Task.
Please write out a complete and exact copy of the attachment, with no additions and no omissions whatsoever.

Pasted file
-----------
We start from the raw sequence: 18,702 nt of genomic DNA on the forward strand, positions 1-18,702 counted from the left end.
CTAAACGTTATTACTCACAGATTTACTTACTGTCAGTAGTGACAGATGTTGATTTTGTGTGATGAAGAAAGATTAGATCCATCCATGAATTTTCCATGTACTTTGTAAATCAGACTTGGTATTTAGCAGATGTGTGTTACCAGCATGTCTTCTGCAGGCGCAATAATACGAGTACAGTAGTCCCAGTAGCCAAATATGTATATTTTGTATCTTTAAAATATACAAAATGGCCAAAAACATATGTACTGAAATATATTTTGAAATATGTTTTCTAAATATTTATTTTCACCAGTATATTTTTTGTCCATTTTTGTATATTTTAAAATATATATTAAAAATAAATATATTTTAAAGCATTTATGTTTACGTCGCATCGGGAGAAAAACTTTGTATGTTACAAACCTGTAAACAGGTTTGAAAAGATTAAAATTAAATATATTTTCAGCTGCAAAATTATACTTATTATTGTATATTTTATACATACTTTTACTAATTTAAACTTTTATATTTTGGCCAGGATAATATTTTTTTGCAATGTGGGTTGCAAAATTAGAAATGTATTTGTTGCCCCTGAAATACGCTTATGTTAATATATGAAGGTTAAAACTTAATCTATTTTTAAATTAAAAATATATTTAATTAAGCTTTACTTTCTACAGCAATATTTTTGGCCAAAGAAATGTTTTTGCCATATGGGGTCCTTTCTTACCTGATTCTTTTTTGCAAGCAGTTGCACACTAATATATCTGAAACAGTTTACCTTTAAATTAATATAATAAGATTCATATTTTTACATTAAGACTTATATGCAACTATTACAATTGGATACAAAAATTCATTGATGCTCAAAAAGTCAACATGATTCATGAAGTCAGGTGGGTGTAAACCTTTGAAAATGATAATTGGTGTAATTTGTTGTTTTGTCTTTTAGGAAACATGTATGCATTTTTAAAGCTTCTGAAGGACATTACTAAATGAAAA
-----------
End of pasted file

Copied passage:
We start from the raw sequence: 18,702 nt of genomic DNA on the forward strand, positions 1-18,702 counted from the left end.
CTAAACGTTATTACTCACAGATTTACTTACTGTCAGTAGTGACAGATGTTGATTTTGTGTGATGAAGAAAGATTAGATCCATCCATGAATTTTCCATGTACTTTGTAAATCAGACTTGGTATTTAGCAGATGTGTGTTACCAGCATGTCTTCTGCAGGCGCAATAATACGAGTACAGTAGTCCCAGTAGCCAAATATGTATATTTTGTATCTTTAAAATATACAAAATGGCCAAAAACATATGTACTGAAATATATTTTGAAATATGTTTTCTAAATATTTATTTTCACCAGTATATTTTTTGTCCATTTTTGTATATTTTAAAATATATATTAAAAATAAATATATTTTAAAGCATTTATGTTTACGTCGCATCGGGAGAAAAACTTTGTATGTTACAAACCTGTAAACAGGTTTGAAAAGATTAAAATTAAATATATTTTCAGCTGCAAAATTATACTTATTATTGTATATTTTATACATACTTTTACTAATTTAAACTTTTATATTTTGGCCAGGATAATATTTTTTTGCAATGTGGGTTGCAAAATTAGAAATGTATTTGTTGCCCCTGAAATACGCTTATGTTAATATATGAAGGTTAAAACTTAATCTATTTTTAAATTAAAAATATATTTAATTAAGCTTTACTTTCTACAGCAATATTTTTGGCCAAAGAAATGTTTTTGCCATATGGGGTCCTTTCTTACCTGATTCTTTTTTGCAAGCAGTTGCACACTAATATATCTGAAACAGTTTACCTTTAAATTAATATAATAAGATTCATATTTTTACATTAAGACTTATATGCAACTATTACAATTGGATACAAAAATTCATTGATGCTCAAAAAGTCAACATGATTCATGAAGTCAGGTGGGTGTAAACCTTTGAAAATGATAATTGGTGTAATTTGTTGTTTTGTCTTTTAGGAAACATGTATGCATTTTTAAAGCTTCTGAAGGACATTACTAAATGAAAA